ArtsAutosBooksBusinessEducationEntertainmentFamilyFashionFoodGamesGenderHealthHolidaysHomeHubPagesPersonal FinancePetsPoliticsReligionSportsTechnologyTravel

What to Do One Day Before an Exam?

Updated on February 11, 2022
Priya Barua profile image

Priya Barua has found out remarkable ways of studying efficiently and has shared them with the online community.

What to study right before an exam?
What to study right before an exam?

I am going to go ahead and assume that, by now, you are done with your notes, read the chapter at least twice, memorized what needs to be memorized, and have studied just about everything that needs to be studied.

So now you are sitting in front of the laptop and getting anxious as to What Now? Don’t let the stress get the better of you. I am pretty sure that you are fairly prepared to tackle whatever questions may come.

What are the steps that you need to follow before sitting for the exam tomorrow? Read the post to find out.

1. Solve a complete test paper:

I hope that you have collected a couple of sample papers. And no, I am not asking you to write each and every answer. Go through it from A-Z and orally answer the questions to a bunch of soft toys. Is that weird? Perhaps. But somehow, recalling my answers in front of my teddy bear has always been helpful. It feels like there is a real person whom you need to impress. In that way, I also refrain from stuttering.

2. Go through important topics:

Now you may think that perhaps the entire book is important. In many ways, it is. But mostly there are a couple of questions about certain topics that are repeated every year. Finding the important topics should be done way before the exam when you are reading the chapter.

3. Revise your notes thoroughly:

Now is the time to revise your notes. When I say notes, I don’t mean the stuff that teachers make you write in class. I mean the notes that you have made, by yourself. The best part about making your own notes is that you will remember at least 50% of what you have written. And when you are revising it, you will automatically start recalling the chapter.

If you have issues about how to make notes, then click on the link on the side to learn how to make knock-out notes.

Do you make your notes?

See results
Click thumbnail to view full-size
Recalling every important definition is a necessary step right before you give your exam
Recalling every important definition is a necessary step right before you give your exam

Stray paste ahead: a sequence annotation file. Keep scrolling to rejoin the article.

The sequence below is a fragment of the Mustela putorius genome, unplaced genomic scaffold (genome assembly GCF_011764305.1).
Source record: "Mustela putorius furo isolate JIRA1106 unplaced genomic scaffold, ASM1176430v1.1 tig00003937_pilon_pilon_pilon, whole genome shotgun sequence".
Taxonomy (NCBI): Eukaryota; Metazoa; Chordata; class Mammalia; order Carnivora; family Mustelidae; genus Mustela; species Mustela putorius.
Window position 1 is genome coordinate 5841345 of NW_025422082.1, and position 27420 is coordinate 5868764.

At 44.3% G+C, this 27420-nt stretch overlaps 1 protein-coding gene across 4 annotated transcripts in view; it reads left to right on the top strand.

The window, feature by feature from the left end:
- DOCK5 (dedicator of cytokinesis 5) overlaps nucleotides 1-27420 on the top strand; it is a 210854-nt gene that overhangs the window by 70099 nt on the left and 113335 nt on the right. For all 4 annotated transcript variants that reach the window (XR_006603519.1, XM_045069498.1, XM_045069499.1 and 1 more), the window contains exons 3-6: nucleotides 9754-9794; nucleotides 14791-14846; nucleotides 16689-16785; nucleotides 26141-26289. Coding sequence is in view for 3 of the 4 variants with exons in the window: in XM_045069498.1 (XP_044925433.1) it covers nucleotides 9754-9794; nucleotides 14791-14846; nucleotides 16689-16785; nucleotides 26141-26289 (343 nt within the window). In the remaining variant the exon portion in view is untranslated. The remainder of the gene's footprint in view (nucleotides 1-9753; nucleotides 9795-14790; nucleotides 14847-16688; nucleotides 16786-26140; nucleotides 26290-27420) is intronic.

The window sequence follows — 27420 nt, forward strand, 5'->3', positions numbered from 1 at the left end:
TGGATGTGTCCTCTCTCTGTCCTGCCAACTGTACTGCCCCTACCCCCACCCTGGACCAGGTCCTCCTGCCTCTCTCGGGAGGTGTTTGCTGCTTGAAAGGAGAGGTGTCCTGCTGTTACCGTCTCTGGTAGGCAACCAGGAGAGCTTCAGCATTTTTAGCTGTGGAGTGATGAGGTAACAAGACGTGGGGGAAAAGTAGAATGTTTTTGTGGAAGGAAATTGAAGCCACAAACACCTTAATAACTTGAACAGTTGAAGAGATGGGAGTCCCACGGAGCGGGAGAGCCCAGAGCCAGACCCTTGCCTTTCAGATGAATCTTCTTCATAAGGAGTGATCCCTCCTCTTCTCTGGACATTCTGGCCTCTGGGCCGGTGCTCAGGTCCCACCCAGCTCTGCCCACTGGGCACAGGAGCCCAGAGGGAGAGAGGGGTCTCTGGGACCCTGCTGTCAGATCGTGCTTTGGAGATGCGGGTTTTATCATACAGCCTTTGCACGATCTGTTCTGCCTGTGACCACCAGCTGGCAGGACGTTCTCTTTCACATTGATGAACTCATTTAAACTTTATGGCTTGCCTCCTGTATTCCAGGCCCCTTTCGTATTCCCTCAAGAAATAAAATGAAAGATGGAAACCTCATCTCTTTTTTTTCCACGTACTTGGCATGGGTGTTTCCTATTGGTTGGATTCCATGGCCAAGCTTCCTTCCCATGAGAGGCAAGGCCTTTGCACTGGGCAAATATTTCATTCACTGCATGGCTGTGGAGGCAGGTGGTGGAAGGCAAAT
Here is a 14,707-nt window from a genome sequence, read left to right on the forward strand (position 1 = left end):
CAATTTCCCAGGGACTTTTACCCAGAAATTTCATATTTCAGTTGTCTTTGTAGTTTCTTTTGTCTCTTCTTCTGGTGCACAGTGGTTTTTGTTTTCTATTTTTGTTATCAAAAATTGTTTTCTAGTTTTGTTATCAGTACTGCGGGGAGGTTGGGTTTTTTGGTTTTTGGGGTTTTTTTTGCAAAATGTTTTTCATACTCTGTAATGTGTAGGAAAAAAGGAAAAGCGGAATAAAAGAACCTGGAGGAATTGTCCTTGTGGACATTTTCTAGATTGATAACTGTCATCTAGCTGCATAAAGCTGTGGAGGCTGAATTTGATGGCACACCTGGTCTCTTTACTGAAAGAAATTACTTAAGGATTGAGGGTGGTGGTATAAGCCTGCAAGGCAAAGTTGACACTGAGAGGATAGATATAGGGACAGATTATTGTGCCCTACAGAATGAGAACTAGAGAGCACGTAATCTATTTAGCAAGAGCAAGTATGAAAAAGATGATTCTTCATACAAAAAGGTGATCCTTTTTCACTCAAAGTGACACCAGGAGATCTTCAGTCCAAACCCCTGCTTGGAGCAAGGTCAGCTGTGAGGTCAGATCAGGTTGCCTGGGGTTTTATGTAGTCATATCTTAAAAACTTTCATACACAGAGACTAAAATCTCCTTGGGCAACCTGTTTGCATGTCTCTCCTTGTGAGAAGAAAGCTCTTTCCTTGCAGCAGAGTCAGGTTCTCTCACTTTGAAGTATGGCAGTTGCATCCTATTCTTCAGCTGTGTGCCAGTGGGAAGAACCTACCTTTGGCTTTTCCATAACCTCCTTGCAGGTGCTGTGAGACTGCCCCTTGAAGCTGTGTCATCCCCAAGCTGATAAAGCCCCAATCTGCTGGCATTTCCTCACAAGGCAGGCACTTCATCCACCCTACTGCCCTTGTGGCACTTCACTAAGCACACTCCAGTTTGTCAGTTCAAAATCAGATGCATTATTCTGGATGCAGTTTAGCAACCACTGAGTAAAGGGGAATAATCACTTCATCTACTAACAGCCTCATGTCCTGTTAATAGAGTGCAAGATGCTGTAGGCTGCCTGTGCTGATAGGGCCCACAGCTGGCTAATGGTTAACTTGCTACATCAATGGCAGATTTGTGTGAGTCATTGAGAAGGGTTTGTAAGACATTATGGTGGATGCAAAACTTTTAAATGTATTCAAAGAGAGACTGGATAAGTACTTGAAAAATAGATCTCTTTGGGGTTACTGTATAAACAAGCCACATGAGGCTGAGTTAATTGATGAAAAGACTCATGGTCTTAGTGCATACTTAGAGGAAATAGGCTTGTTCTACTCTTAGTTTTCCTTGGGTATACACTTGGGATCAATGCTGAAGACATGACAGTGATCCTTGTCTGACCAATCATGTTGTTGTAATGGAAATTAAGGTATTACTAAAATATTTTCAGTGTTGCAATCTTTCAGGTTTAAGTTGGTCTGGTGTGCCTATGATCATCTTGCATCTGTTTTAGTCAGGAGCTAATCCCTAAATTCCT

Recalling every important definition is a necessary step right before you give your exam

4. Recall every important definition:

There are certain definitions which you can’t, even if you try, recreate in your own words. So it becomes imperative that you learn them by-heart. Word-for-word. If you have trouble remembering them, then use a method which I haven’t yet given a name to. Anyway, according to this nameless definition, I break the definition into parts. It is something similar to the way you learn spelling in your kindergarten years.

Now take this into account:

Assessment refers to the measurement of psychological attributes and their evaluations, often using multiple methods in terms of certain standards of comparison.

This is a definition that I have selected from my psychology book.

So here’s what you do.

Assessment refers to (what?)

Measurement of psychological attributes (and?)

Their evaluations (how?)

By using multiple methods in terms of standards of comparison.

This makes the whole answer easier to remember.

Let’s do the exercise again.

“Intelligence refers to the global and aggregate capacity of an individual to think rationally, act purposefully and to deal effectively with her/his environment.”

Now this is a definition which is given by a certain psychologist and to make even a slightest change to this definition would result in a big Zero.

Intelligence refers to (what?)

Global and aggregate capacity (of what?)

Of an individual (to what?)


  1. think rationally
  2. act purposefully
  3. deal effectively with environment.

So here we are. Hopefully this method will help you as much as it has helped me.

5. Wrap up by 9:

I have heard that many students have the habit of studying till 3 in the morning. And then after sleeping for barely 2-3 hours, they come to school to give their exam!

They do that, while I, on the other hand, always wrap up everything by 9. And guess what? I always manage to do better.

While this studying-till-3-in-the-morning works for some, I wouldn’t particularly encourage it. Your brain needs to be refreshed in order to effectively tackle all the questions. You would also notice that these students are the most anxious in the morning and would badger you with Have you done this? Have to completed that? I will fail! And many also seem to think that because I remain so cool, I have studied everything. Which is not true. Whether or not I have touched all the topics, I never study beyond 9 (right before an exam). I get a peaceful 8 hour sleep, ready to appear for the test.